Wednesday, June 07, 2017

Mining 52, Regulations and bureaucracies, the mining communities

Two news reports from the Manila Times last month about the ugly result of continuing business bureaucracies and heavy political intervention in the mining sector.

The news on Regulations further said,

With this, it said foreign investment in the mining sector in the Philippines will be limited due to policy discontinuity, severe government intervention and strict environmental laws…
“The Philippines scores 45.1 out of 100 in our Mining Risk/Reward Index, where the average for Asian countries is 55.6,” it added…

It said any tightening of environmental regulations in the Philippines will have limited effect on actual production from the country, despite acting as a deterrent to potential new investment. Nickel ore output growth seen averaging 2.4% in 2017-2021.

The second paragraph is an assurance that the existing local and foreign players are digging up and continue their business. It’s the potential players that are being discouraged.

The news on DMCI  further reported,

In a disclosure to the Philippine Stock Exchange (PSE), DMCI said 980 jobs were cut as of March 31, 2017, which translates to 240 left from the original count of 1,220 personnel. This does not include the thousands of subcontracted and seasonal workers hired during production ramp up.

CA-rejected Gina Lopez did not and does not care about these job losses in the sector. One clear problem when one-track-minded zealots and activists are irresponsibly given high government positions.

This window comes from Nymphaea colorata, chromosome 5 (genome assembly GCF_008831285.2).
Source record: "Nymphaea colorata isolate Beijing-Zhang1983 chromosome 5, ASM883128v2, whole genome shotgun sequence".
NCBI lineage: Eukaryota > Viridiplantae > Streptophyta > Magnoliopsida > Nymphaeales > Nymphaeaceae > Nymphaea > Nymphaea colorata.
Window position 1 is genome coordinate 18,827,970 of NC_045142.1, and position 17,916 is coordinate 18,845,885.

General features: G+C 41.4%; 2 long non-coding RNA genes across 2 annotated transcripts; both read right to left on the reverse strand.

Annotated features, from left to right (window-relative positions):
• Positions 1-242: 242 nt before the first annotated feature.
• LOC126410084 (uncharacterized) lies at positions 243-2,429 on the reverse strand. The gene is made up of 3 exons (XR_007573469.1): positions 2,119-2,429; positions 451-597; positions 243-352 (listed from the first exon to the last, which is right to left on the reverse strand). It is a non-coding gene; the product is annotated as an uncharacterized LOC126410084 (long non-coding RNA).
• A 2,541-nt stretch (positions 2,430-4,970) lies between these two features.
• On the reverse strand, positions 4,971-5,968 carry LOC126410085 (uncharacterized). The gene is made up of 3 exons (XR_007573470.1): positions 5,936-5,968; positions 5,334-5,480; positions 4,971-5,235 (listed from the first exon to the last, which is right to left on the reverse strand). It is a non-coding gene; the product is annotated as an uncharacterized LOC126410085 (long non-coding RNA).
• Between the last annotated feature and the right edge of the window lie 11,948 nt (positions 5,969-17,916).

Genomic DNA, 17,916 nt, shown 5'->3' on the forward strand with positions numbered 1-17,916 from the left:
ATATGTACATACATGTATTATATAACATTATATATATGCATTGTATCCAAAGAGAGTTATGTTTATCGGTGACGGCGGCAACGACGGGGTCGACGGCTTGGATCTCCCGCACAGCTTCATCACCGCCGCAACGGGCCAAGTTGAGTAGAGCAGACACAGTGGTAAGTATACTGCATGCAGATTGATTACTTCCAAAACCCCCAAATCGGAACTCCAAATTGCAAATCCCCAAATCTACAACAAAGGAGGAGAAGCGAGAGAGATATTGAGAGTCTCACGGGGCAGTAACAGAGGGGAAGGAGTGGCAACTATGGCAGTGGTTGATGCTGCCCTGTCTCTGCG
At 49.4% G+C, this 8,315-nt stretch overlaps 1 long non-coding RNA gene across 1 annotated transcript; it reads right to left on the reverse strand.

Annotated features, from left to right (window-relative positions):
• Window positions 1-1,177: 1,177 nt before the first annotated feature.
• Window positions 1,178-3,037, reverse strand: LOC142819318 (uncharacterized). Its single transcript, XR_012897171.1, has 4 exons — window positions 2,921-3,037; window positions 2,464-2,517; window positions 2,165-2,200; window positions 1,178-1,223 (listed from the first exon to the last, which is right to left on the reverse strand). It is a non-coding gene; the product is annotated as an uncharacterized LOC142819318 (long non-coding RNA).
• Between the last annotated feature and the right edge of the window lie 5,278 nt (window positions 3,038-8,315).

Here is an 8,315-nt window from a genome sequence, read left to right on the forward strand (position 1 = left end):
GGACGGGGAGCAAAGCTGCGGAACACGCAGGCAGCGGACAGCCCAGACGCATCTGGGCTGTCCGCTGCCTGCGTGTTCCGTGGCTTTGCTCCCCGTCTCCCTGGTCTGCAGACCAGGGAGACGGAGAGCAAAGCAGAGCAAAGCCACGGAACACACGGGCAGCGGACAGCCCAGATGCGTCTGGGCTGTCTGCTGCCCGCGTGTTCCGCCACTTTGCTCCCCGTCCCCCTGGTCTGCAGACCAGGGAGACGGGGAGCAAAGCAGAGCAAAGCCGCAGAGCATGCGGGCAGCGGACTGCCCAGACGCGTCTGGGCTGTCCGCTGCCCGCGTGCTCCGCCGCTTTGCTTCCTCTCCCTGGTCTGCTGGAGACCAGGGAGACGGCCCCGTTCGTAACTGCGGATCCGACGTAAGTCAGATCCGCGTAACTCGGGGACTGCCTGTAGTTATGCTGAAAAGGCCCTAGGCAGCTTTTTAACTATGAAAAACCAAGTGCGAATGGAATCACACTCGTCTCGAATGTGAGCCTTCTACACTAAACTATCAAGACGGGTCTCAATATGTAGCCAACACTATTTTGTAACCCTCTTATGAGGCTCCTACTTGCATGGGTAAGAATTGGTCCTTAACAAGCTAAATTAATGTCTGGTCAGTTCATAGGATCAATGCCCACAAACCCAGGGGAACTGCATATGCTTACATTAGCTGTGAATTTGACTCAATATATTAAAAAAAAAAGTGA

I revisited these two reports from Manila Standard.

Chito Gozar, senior vice president for communications and external affairs, said more numbers can disprove the belief that mining causes poverty incidence. He said the contention of environmental groups is not true because precisely mining’s end is creation of wealth that would eliminate poverty…

The UPLB study pointed out that the major change in the economy of Didipio village was due to the presence of OceanaGold in the village. Peviously, Didipio is an agricultural settlement and that farming was the primary source of household income.

In the story propel GDP growth,

David is the DoST executive director of the Philippine Council for Industry, Energy and Emerging Technology Research and Development (DoST-PCIEERD), and concurrently, Stratbase ADR Institute (ADRi) trustee.

“Hence we see the urgent need to partner with the mining industry in a series of research projects to develop a long-term national road map that will integrate the development of mining, steel and other downstream industries,” he said. 

Nice two articles. Mining-rich areas tend to be marginal and inappropriate for high-value agriculture or forestry because of the poor soil quality. By harvesting the minerals and metal ores, greater value and income for workers and staff, directly or indirectly employed by a mining firm, can be enjoyed and optimized.

See also: 

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